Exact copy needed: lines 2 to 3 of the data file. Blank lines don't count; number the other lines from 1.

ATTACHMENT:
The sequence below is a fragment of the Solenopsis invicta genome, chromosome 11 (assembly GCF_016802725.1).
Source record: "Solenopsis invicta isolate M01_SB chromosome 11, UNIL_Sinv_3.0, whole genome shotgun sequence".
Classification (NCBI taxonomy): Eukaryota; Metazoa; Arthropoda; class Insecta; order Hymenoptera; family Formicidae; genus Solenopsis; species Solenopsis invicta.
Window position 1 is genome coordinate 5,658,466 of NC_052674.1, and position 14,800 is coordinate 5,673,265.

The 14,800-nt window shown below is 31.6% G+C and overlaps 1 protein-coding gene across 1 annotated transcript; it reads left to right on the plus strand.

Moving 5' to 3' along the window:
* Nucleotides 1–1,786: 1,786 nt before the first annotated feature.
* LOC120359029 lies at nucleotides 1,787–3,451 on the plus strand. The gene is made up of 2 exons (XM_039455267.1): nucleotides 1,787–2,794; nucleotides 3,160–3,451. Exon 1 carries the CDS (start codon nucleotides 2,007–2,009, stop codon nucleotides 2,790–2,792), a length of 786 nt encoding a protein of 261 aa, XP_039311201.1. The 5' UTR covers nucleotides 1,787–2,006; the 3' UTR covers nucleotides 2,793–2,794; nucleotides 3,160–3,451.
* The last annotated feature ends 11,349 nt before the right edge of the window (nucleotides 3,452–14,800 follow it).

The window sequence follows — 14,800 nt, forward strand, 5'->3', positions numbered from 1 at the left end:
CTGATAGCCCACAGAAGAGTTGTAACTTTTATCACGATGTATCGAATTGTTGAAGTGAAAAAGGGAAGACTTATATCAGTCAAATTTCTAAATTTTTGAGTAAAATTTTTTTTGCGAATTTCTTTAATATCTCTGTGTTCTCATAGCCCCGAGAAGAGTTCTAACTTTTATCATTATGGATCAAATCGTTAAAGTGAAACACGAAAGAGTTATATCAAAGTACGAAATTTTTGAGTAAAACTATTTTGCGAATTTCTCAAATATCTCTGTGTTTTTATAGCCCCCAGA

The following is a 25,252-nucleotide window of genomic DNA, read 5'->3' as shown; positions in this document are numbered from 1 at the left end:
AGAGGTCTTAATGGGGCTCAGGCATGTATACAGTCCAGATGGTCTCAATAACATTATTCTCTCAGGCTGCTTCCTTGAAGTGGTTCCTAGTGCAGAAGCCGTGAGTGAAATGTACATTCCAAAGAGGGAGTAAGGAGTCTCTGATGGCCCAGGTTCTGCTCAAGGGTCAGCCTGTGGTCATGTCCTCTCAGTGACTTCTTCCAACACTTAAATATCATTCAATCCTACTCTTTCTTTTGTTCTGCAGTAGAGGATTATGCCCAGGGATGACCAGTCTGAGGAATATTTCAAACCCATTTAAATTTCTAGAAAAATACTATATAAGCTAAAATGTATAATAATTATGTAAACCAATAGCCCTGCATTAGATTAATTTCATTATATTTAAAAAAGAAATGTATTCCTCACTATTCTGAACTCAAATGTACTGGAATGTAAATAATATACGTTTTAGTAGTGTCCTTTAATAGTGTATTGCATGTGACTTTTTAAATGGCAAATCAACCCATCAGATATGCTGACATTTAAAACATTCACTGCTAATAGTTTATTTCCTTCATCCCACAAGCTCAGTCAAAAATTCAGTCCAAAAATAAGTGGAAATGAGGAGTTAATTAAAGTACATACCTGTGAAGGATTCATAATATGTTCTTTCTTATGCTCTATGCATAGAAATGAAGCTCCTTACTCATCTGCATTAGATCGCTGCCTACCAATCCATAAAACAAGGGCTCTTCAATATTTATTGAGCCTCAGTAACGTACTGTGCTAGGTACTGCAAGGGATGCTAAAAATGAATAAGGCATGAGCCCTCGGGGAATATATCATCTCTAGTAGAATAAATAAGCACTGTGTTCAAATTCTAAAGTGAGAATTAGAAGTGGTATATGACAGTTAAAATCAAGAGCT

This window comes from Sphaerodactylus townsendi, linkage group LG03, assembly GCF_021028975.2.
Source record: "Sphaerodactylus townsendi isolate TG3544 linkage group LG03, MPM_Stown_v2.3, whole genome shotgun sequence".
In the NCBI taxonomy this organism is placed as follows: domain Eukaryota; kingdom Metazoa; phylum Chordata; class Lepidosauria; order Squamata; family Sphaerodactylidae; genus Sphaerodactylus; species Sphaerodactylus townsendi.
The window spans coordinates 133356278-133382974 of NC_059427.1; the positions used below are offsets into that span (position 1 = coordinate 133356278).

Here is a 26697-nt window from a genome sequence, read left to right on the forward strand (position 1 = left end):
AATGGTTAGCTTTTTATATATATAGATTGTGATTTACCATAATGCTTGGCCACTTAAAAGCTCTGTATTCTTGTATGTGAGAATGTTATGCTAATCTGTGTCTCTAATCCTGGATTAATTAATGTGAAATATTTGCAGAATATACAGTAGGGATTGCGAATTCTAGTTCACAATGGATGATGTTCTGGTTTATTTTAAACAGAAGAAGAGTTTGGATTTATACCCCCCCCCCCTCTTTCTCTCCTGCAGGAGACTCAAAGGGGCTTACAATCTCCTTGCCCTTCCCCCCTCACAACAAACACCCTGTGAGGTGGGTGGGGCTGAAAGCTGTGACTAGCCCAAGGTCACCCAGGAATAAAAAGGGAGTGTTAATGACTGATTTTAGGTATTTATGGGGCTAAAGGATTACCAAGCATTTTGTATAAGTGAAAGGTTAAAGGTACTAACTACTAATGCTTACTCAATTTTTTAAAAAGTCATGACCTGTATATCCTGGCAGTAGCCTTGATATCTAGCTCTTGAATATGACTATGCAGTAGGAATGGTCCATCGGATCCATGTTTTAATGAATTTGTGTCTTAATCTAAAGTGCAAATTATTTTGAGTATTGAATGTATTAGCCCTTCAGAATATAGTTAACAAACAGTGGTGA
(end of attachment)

Source record: "Solenopsis invicta isolate M01_SB chromosome 11, UNIL_Sinv_3.0, whole genome shotgun sequence".
Classification (NCBI taxonomy): Eukaryota; Metazoa; Arthropoda; class Insecta; order Hymenoptera; family Formicidae; genus Solenopsis; species Solenopsis invicta.